The Test

Using data from previous Linux and Solaris servers, we will attempt to analyze the performance of our X2100.

Test Configurations
Machine: SunFire X2100 "Aquarius"
Processor: (1) AMD Opteron 175
RAM: 4 x 1024MB PC-3200
Hard Drives 120GB Seagate Barracuda 7200.8 SATA
Memory Timings: Default
Operating System(s): SLES 9 SP2
Compiler: linux:~ # gcc -v
Reading specs from /usr/local/lib/gcc/i686-pc-linux-gnu/3.4.2/specs
Configured with: ./configure
Thread model: posix
gcc version 3.4.2

Our SunFire X2100 came with Seagate's 80GB 7200.7 SATA drive. We have a specific hard drive image that we use for the majority of our Linux testing, so we opted to swap the stock hard drive for a 7200.8.

We only had the opportunity to test our configuration with SLES 9 SP2 and RHEL 4 during the X2100's stay at the AnandTech labs. The server is fully supported under Solaris 10, with advanced optimizations for dual core processors in the upcoming Solaris 10 u1 (Solaris 9 has no dual core optimizations). Windows Server 2003 32 and 64 are both optimized for the SunFire X2100 as well. Solaris 10 came pre-installed on our Aquarius, but in order to save time, we swapped the drives with our standard Linux benchmark drive instead.

The majority of the other systems in our analysis today are other Sun workstations and servers that we have looked at in the past.

Taking a Look Inside Database & Apache Benchmarks


View All Comments

  • allanw - Tuesday, September 13, 2005 - link

    The two hard drives can be set up for RAID 0, 1 or 0+1 via the BIOS.

    I don't get it. How do you do raid 0+1 with only two drives?
  • Deinonych - Wednesday, September 14, 2005 - link

    You can't. RAID 0+1 requires a minimum of 4 drives. Reply
  • stephenbrooks - Tuesday, September 13, 2005 - link

    Darn. I could get two of these things for less than my current desktop PC cost. (Though without graphics card etc. of course!) Reply
  • Jmonk - Tuesday, September 13, 2005 - link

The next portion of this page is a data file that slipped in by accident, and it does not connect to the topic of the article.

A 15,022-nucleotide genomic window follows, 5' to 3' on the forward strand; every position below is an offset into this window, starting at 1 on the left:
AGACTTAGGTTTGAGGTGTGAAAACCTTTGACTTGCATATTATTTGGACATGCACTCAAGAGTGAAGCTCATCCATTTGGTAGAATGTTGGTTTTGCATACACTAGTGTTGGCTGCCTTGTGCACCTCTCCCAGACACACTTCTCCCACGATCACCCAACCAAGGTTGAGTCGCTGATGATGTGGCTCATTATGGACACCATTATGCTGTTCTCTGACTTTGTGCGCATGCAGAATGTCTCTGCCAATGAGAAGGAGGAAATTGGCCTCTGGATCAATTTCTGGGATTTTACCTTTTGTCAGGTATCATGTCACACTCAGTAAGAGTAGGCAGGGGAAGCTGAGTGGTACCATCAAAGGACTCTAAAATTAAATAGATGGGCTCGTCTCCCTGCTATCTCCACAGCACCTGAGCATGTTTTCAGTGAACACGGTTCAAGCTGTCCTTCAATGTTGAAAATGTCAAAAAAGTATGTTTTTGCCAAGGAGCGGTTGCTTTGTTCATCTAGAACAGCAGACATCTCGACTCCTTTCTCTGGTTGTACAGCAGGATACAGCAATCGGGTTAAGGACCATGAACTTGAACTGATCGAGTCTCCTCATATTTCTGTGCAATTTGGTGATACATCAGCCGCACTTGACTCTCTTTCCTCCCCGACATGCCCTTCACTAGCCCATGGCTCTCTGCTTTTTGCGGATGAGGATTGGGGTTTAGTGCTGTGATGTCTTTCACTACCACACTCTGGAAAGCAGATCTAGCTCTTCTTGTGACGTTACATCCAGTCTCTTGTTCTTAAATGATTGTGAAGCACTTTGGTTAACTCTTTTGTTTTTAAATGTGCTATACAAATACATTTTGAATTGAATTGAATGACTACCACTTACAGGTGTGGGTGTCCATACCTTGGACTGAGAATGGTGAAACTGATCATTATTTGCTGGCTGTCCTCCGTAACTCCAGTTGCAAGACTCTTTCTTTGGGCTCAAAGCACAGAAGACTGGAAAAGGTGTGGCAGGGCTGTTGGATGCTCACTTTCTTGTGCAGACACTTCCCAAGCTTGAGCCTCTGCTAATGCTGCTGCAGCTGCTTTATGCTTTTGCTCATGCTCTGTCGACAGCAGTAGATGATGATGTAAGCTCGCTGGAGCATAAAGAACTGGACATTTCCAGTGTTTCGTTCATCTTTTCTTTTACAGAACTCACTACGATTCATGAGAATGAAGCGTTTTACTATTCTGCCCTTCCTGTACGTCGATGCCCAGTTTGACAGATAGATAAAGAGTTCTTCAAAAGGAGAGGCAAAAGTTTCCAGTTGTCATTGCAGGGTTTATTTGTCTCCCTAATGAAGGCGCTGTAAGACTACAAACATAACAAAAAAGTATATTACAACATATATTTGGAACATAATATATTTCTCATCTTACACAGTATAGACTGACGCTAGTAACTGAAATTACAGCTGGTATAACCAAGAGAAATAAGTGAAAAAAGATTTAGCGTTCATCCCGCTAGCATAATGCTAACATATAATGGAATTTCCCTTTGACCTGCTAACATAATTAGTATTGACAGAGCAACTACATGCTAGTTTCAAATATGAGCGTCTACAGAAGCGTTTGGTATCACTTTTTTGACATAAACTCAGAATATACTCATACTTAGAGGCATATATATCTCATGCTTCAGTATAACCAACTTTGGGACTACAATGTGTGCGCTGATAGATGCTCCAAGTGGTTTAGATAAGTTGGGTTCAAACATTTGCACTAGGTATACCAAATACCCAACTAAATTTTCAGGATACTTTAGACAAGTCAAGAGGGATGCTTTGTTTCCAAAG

I was stoked to read the article on the X2100 because I'm currently in the market for an entry-level small business server. Doing my homework I found that other name-brand, entry-level servers were obviously too expensive for their spec's. The Small X2100 base-model ($745, no HDD, 512MB DDR, no DVD) is priced right where I'm looking at, but the spec's are relatively weak considering that I can build an equivalent 1U server (slightly faster, Athlon 64) for $475, purchased from online retailers. If I were to move up a notch to the Medium X2100, I find myself completely out of my price range.
    So is the name-brand and the 3-year warranty worth $270 extra for a somewhat weaker machine? The often heard "save money, build it yourself" suggestion is a known misconception when it comes to desktop PC's, but I was surprised to see that it's completely feasible and worthwhile in regards to servers.
  • Furen - Tuesday, September 13, 2005 - link

    If you know how to do build it, know how to configure it and dont mind having to deal with any incompatibilities and issues yourself then go for it and build it yourself, you will save quite a bit. Personally, I think this server is pretty well priced since it's pretested, pre-assembled, in a thermally-balanced case (not that thermals are too much of a problem with K8s right now) and a decent warranty. All possible incompatibilities have already been dealt with, it also has two nice hotswapable SATA bays, a half-height 8x PCI-E slot for possible expansion and comes preconfigured with Solaris 10 (which I like, though you may not). Reply
  • Jmonk - Wednesday, September 14, 2005 - link

    Actually, the Small X2100 doesn't come with a Solaris option without additional cost.
    But you're right that there is certainly an amount of confidence with the Sun servers that neither the admin nor the owner of the company may expect with a self-built machine.
    My main point is that desktop PC's are much more affordable than self-built - pre-testing, -assembling, -OS-loading and warranties just sweeten the deal. But why aren't servers to that point?
  • Gholam - Tuesday, September 13, 2005 - link

    The board used is Tyan Tomcat K8E, with some components like PCI slots just not soldered in. Doesn't mean it's bad - I have a server running here on that one board and an A64 4400+, and it's an excellent machine - but c'mon, give credit where it's due :) Reply
  • Ahkorishaan - Monday, September 12, 2005 - link

    I would really like to see a price point comparison between a Sun AMD, a Dell Pentium, any IBM, and any HP. I bet it would look rather interesting. Sun is indeed coming to the fore again. Reply
  • MCSim - Tuesday, September 13, 2005 - link

    Check out the Sun's NC05Q3 webcast. They are making some comparisons there. Reply
  • Deinonych - Monday, September 12, 2005 - link

    It would have been nice to see how this server stacks up against comparable offerings from IBM, HP and Dell (even though Dell doesn't offer an AMD server). Comparing it to other Sun products is nice if you only buy Sun. Reply

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